I had to try one time. Even though Dad was about to turn the car into my aunt and uncle’s driveway. Even though he and Mom had said “no” the hundred other times I’d already asked them. This was my last chance so I crossed my fingers on both hands and went for it. “Please please can I go to New York City with you guys?” I asked. “We could see the Statue of Liberty. I read all about it online. It’s 305 feet tall if you count the pedestal it stands on.” I knew they would like that I threw in the exact measurement. They always approved when I used my laptop for educational things instead of just playing video games. “I promise we’ll take you to see it another time, buddy. This is a business trip for us and we’re going to be busy the whole time we’re there,” Dad said, stopping the car in front of my aunt’s herb garden. “Aww, look how excited they are to have you stay with them.” Mom pointed to the porch. Great Uncle Theo held up a WELCOME JAKE! sign and Great Aunt Ducky took a handkerchief out of the pocket of her plaid dress to wave back and forth, her silver hair pinned in its usual neat bun. “Then can I at least have eight hours of screen time every day?" I asked. “And then two more after dinner? There isn’t anything else to do out here. I’m going to be so bored!” “You can have three hours a day,” Dad said. “That’ll leave you plenty of time to do other fun stuff out here in the country, like going fishing with your uncle. Or peach picking with your aunt.” “Except none of those things are as fun as playing Battle of the Zombie Dragons,” I muttered as Uncle Theo pulled open the car door. Right away I got a whiff of the just-blown-out birthday candle smoky smell that always blew around my aunt and uncle’s little brown house with its crooked green shutters. Uncle Theo ran his hand through my curly hair. “Well, I’m surprised you didn’t feel that crawling around your noggin!” He held up a plastic spider and grinned. “Good one, Uncle Theo,” I said politely like I did every time he played one of his practical jokes. When I was six, I couldn’t stop giggling at his endless pranks. Now that I was almost eleven, I thought they were more annoying than funny. “Wait until I show my new batch of fake dog poop. It fools your Aunt Ducky every time and we don’t even have a dog!” Uncle Theo burst out laughing. After they kissed me goodbye and reminded me to “be a good boy” and “don’t play your games all day, be outside in this nice fresh air!” Mom and Dad got back in the car. I stayed out on the porch for a few extra seconds in case they changed their mind and turned around to come back for me. But Dad tooted the horn a few times and Mom stuck her arm out the window for one last wave before they turned onto the road. I couldn’t help letting out a little groan and Uncle Theo nodded. “Yes, today is a scorcher,” he said. “Let’s take your things up to your room and we’ll head over to Dairy Queen after lunch. Nothing better in this heat than a strawberry sundae.” He picked up my duffel and took it inside. I leaned down to pick up my backpack. Two bright purple eyes peered at me from below the porch railing. “Whoa!” I said, leaping back so fast I knocked over one of the rocking chairs. Whoever or whatever it was took off towards to the woods that edged the back of the yard. It was galloping so fast all I could see was a dark blur. Maybe it was a bear? Not that I knew a lot about bears. Back home in Chicago I mostly saw pigeons and a few squirrels and once I saw two rats fighting over a piece of bread in the alley behind our apartment building. I ran into the house and up the stairs to the little guest room at the end of the hall. “Look at this Jake,” Uncle Theo said from the doorway. He held up a small spoon. He touched it and the whole spoon collapsed. “Isn’t that a hoot? I can’t wait to see the look on Aunt Ducky’s face when she tries to eat her banana split with it and the ice cream keeps falling right to the ground.” “Good one, Uncle Theo,” I said without even thinking. He leaned in and whispered. “You won’t believe what I’ve got up my sleeve for my next stunt. It’ll be the biggest one I’ve ever pulled off. You’ve never seen anything like it!” I followed him down to the kitchen for lunch, trying to figure out what his big practical joke could be. Probably something he read in his favorite book, THE 100 BEST PRANKS TO PLAY ON YOUR FRIENDS AND FAMILY. I’d looked through it once and Uncle Theo had drawn little stars next to Number 39: Fill the cookie jar with ketchup and Number 67: Stuffing the whole freezer with ping pong balls. So that’s what I’d be doing the next ten days: Playing ZombieDragons, staying away from weird bears and watching out for Uncle Theo’s next big joke. Page Break Chapter 2 “I saw something weird today,” I said when we sat down at the table. “There was something looking me from the side of the porch.” “Probably our neighbor’s cat, Henry coming over for a visit,” Aunt Duckie said. “Don’t worry, he’s very friendly.” I shook my head. “No, this definitely wasn’t a cat. It ran to the back woods so fast it was hard to see anything. I even thought it could be a bear. But bears don’t have super bright purple eyes, do they?” Uncle Theo put down his egg salad sandwich. “You’re sure it had bright purple eyes?” I nodded. “That was not a bear.” He stood up. “Excuse me. I’m going to run downstairs to get some, uh, pickles from the pantry.” “There’s some right here, Uncle Theo.” I pointed to the plate in the middle of the table but he’d already hurried through the basement door. “What’s going on?” I asked Aunt Ducky. “He seemed really freaked out all of a sudden.” “Oh, uh, maybe he’s worried that we’re out of pickles,” Aunt Ducky untied her apron. “I’ll go help him find some. You stay here and finish your lunch.” She went down the stairs quickly too. I was gulping down the rest of my sandwich so I could get upstairs to start a new round of Zombie Dragons when a loud thump! on the back porch made the kitchen windows shake. I looked through the yellow curtains to see a box. At least I thought it was a box. I’d never seen one like this and it was my job on Saturdays to unpack all the cartons delivered to my family’s shoe store. This one looked like it was made of heavy black rubber. Bulging out on one side, it caved in on the other. I opened the door to read the writing etched into the rubber: 5 POUNDS OF CHUNKY BAT VOMIT FOR SPELLS NEEDING CHUNKY BAT VOMIT 5 POUNDS LIQUIDY BAT VOMIT FOR SPELLS REQURING LIQUIDY BAT VOMIT. DO NOT LEAVE OUTSIDE OR VOMIT WILL MELT. PUT IN COOL DARK PLACE RIGHT AWAY. This must be stuff for Uncle Theo’s prank. He probably ordered it from the same place as the fake dog poop. Despite the loud thump like someone had dropped a boulder on the porch, it was pretty light when I picked it up. The kitchen was sunny and warm so I carried the box down to the basement. My aunt and uncle weren’t in the little pantry stocked with Aunt Ducky’s jars of homemade jam and pickles, and they weren’t in the laundry room either. “Where are you guys?” I called. “You got a package delivered.” “I’m very sorry we sold you a jar of ant snot when you asked for worm snot,” Uncle Theo said. “Huh?” I said. “My spell was ruined by your stupid mistake. If things don’t improve around here, you will suffer my rage,” a raspy voice answered him. “This place will suffer the rage of all the witches!” another voice screeched. “We are tired of the way this store conducts business and we won’t put up with it much longer.” “I’m so sorry, I assure you it won’t happen again. Beltrane, please bring me a jar of our finest worm snot for Witch Hensel right away,” Uncle Theo said. The voices were coming from the far left side of the basement, always the shadiest, coolest part of it because of the big maple tree that grew in the yard above. “Uncle Theo, are you okay?” I leaned into the wall to press my ear against it when something pressed against my arm. It was a glass doorknob on a slim door tucked into the corner. How had I never noticed this door before? I used to spend hours down here playing with my train set, the tracks covering every inch of the floor. I twisted the knob and the door opened easily. I poked my head out before I went through the doorway. A few uneven steps dropped to a narrow tunnel lit by small torches flickering along a crumbling brick wall. I leaned forward to read something scratched into one of the bricks: NO WITCHES ALLOWED BEYOND THIS POINT My shoulders relaxed. I’d just found Uncle Theo’s next prank. He must be getting all of this ready for Halloween. It was only August, but this one was definitely going to take a lot more work than putting fake dog poop down. Of course he had to start working on it early. This was like something in a movie. I started down the tunnel. It probably led to a room decorated with fake cobwebs and ghosts made out of old bedsheets. I’d find it, let Aunt Ducky and Uncle Theo yell “Boo!” at me and then get back to Dragons and hopefully we’d go to Dairy Queen for that strawberry sundae soon too. The sharp twists and turns of the tunnel reminded me of the cornfield maze my fourth-grade class visited last fall. After a few seconds, though, I couldn’t tell if I was going forwards or backwards, right or left. The torches gave off such little light that I kept stumbling into dark dead ends, scraping my nose against the bricks. Stairs led down one passageway only to go back up another a few seconds later. I felt like I was walking in circles. Scary, dark circles. I didn’t know what direction I was headed in and I certainly didn’t know how to get back to the basement. Hot tears filled my eyes and now I really couldn’t see where I was going. “Uncle Theo?” I called. “Aunt Ducky?” No one answered. I slumped against the wall to figure out what to do next.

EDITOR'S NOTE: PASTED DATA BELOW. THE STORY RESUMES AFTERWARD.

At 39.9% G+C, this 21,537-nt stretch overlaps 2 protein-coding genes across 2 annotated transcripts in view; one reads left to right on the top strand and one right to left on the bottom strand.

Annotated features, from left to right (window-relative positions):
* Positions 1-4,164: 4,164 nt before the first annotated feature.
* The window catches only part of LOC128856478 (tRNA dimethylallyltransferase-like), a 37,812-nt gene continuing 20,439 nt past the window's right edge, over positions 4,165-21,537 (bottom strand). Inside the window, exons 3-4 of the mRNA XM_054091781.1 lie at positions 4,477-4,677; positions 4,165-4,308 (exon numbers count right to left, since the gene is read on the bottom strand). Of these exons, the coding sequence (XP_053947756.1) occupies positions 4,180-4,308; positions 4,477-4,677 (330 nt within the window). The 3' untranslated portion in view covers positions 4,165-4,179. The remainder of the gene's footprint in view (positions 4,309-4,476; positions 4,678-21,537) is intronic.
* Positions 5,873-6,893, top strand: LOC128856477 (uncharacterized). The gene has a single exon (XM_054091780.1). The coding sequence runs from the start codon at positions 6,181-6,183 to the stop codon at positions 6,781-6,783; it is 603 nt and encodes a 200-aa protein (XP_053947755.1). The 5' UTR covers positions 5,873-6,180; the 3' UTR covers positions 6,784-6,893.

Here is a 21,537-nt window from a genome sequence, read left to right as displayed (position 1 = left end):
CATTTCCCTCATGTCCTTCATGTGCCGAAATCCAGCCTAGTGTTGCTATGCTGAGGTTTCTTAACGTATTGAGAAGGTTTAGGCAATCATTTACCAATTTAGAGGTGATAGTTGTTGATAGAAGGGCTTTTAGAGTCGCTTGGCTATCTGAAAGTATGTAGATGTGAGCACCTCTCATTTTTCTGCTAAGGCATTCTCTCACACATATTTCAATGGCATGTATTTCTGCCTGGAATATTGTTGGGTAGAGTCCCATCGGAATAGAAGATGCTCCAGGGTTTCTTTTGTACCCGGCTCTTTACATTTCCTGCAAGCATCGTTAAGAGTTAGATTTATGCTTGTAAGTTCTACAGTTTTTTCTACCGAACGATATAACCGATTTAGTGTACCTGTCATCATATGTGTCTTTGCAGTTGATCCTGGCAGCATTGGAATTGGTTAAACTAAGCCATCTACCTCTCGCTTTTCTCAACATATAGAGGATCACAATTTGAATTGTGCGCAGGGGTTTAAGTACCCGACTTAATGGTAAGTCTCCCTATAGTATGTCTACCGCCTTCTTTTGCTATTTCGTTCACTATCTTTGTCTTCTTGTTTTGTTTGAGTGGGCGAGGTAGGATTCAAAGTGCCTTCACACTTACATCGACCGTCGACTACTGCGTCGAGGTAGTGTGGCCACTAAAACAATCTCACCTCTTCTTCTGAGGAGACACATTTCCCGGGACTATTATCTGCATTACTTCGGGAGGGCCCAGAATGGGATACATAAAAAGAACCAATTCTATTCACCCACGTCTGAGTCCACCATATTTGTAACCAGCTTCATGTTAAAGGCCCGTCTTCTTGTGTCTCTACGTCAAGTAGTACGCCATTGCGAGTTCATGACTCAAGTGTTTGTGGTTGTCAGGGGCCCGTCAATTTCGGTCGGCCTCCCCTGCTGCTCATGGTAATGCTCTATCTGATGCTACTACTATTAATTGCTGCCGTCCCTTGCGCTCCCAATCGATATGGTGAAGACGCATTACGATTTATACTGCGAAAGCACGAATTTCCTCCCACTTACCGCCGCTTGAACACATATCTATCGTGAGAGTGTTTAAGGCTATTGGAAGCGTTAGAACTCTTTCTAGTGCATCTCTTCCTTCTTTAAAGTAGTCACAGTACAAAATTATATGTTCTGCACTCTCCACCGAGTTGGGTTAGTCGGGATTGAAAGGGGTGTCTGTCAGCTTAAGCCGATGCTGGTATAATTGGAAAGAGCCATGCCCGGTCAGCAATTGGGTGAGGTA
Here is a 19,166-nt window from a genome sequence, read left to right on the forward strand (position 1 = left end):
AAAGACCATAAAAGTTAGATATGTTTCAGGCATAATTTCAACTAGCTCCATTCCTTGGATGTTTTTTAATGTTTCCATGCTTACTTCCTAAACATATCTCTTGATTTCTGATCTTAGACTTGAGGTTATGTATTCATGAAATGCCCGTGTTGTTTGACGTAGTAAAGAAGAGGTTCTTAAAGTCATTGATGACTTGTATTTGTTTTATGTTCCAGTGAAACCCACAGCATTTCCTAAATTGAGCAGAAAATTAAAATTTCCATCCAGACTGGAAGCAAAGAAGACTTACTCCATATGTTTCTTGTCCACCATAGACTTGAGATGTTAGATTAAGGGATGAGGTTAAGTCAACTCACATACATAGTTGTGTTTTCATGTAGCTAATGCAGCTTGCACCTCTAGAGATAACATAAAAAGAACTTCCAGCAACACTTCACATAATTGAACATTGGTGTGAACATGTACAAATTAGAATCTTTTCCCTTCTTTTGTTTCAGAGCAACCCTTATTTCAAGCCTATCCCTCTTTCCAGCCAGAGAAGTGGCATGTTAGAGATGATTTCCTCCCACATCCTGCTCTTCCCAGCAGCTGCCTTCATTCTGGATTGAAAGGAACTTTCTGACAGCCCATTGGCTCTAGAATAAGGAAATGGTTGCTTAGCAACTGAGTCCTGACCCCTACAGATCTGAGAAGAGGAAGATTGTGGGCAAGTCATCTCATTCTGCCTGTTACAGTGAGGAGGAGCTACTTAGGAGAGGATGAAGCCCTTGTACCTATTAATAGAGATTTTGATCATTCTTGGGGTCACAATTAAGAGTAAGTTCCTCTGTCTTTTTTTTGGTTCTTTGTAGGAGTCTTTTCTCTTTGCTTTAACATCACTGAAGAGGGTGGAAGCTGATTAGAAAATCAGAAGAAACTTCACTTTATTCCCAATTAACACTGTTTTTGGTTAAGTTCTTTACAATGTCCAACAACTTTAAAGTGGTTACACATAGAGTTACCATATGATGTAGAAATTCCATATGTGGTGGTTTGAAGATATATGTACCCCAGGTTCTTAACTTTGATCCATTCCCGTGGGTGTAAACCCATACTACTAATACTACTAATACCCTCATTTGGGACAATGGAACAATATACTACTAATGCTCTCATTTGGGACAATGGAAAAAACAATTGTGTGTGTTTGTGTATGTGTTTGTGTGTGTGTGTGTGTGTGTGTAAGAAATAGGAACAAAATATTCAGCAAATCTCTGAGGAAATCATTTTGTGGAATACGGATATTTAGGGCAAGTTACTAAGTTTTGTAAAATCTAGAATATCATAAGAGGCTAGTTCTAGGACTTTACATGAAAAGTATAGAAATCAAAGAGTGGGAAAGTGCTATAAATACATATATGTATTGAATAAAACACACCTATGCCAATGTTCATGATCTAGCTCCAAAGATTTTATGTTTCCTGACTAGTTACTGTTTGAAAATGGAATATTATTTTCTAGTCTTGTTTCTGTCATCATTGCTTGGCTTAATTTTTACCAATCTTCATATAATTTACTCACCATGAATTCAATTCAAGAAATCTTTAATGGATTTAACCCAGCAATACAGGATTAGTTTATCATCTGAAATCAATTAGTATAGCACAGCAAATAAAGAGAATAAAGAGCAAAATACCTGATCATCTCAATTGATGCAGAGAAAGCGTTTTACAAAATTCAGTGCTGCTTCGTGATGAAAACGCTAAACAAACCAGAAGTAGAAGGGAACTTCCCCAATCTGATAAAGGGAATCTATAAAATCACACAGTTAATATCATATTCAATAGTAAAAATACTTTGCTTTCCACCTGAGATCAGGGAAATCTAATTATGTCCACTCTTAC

Story Statement Jake must save his family’s witch supply store after he tries to impress the witch he has a crush on by bringing in a computer to modernize the ancient craft but instead enrages the witches with this introduction of manmade technology and they try to destroy the centuries-old store as revenge. (Middle Grade) Antagonist: Witch Vindelle, First Witch of the Darkest Night Coven, is a particularly nasty witch who is determined to open her own store and put Jake’s family out of business. When the witches decide to hold a competition to see which store should earn their official seal of approval, Vindelle cheats, lies and even kidnaps Jake’s pet hamster to rattle him so that her store will be chosen. Vindelle also does everything she can to ruin his friendship with Sephira, a young witch who’s also Jake’s first secret crush. Title: The Witch Glitch The Witch Market The Witch Competition Comps: THE WITCH THE SWORD AND THE CURSED KNIGHTS Alexandria Rogers A story that also highlights the friendship between a witch and her non witch friend who must come together to achieve their goal of breaking a wicked curse. This is similar to the bond Jake and Sephira forge to ultimately try save the Witch Market from complete ruin. A TASTE OF MAGIC by J. Elle is another humorous MG of magical realism that combines the everyday world with witchcraft. Hookline Jake must save his family’s witch supply store when he tries to impress Sephira, the witch he has a crush on by bringing in a computer to modernize the ancient craft but instead enrages the rest of the witches with this manmade technology and they try to destroy the centuries-old store as revenge. Inner Conflict: Jake feels it all—fear, guilt, remorse that he didn't listen to Great Aunt Duckie and Uncle Theo when they warned him of the dangers of introducing technology to the witches who hold their ancient ways sacred. Now his aunt and uncle are watching their beloved business and their home, go up in flames, ignited by a curse that makes it impossible for them to be extinguished. Even after the fire is finally out Jake must wrestle with the fact that he’s cleared the way for Vindelle to open her competing store, a fatal blow to his family’s rich legacy in the world of witchcraft. When given one more chance to save the store, Jake is so wrecked by the kidnapping of his beloved hamster, Jammy and his belief that Sephira had something to do with her disappearance, he struggles to rise to the challenge. Secondary Conflict: Jake’s relationship with Sephira is in jeopardy too. When Jammy, is kidnapped, Jake is convinced that Sephira had something to do with it and that their entire relationship has been a sham. Setting: Jake discovers the secret witch market when he notices a narrow door in the corner of Great Uncle Theo and Aunt Duckie’s basement. He opens it to stumble into a maze like hall that leads to the Witch Market, located under the roots of the Rowan tree that grows in their yard above. The Witch Market is a supermarket for witches, providing every item needed for their curses, spells, potions and hexes. Uncle Theo's store slogan is, “If we don’t carry it, witches don’t need it!” But it's very different than the supermarket Jake's mom shops at back in Chicago. Instead of bread or peanut butter, the signs outside this store advertise 2 OUNCES FRESH SNAIL SLIME $6.99 CAULDRONS 30% OFF TODAY ONLY WITH COUPON BUY 1 TOADSTOOL, GET 1 FREE! Jake’s nose itches as soon as he walks through the cracked glass doors covered in green moss. The air inside is heavy with smoke, mingled with the scent of cinnamon and rotting fruit. Candle chandeliers sputter above crooked aisles, their shelves full of jars of frog spit, sacks of dried moonwort, boxes of Bleeding Tooth Fungus Cakes. Worms and spiders make their way across the uneven floors, near the flies that buzz around the Rotten Produce Department and the Floral Section -- “Take home a dead bouquet today!” Jake is surprised at how loud it is inside here too. The witches screech and shout at each other as they push rusty shopping carts, their boot heels clacking on the floor. The Stockroom behind the selling floor is lined with hundreds of drawers up to the ceiling, containing everything from Ant Hill Powder to Zigzagged Broom Bristles. Jake struggles to read the yellowed paper labels on the front of each drawer, written in long ago faded cursive handwriting. He has to stretch his neck as far as he can to see the top of the rickety ladders needed to reach the highest drawers. Gnarled branches crisscross the ceiling of the Messenger Hall, where a variety of animals wait to be called to make deliveries. Crows handle the daily runs while bats take on the nighttime ones and sleep in their houses until they go on evening duty. Around a sharp corner and up a few stone steps is the thick steel door that guards the Spell Room, the most important space in the entire store. It is the lair of Widdershins, the best SpellAdvisor in the business. The most popular service the Witch Market offers its customers is Spell Advice with Widdershins (by appointment only) for witches who need his guidance in making sure their spells are the most effective they can be. Widdershins puts together the needed ingredients in the pitch black Spell Room, since everyone knows spells concocted in the dark are always more powerful. Past long tables scattered with spoons, bowls and scales, The Spell Room also houses the Witchblaze Firepit, the jagged trench that holds the invisible fire that witches need for certain spells. The Witch Supply Market is the only store that sells this crucial ingredient, so it must be guarded at all times, especially from Vindelle. She needs to get her hands on the formula for it so she can make her store a success. Uncle Theo and Aunt Ducky do all they can to provide the best possible service, always with a personal touch and warm smile for all their customers.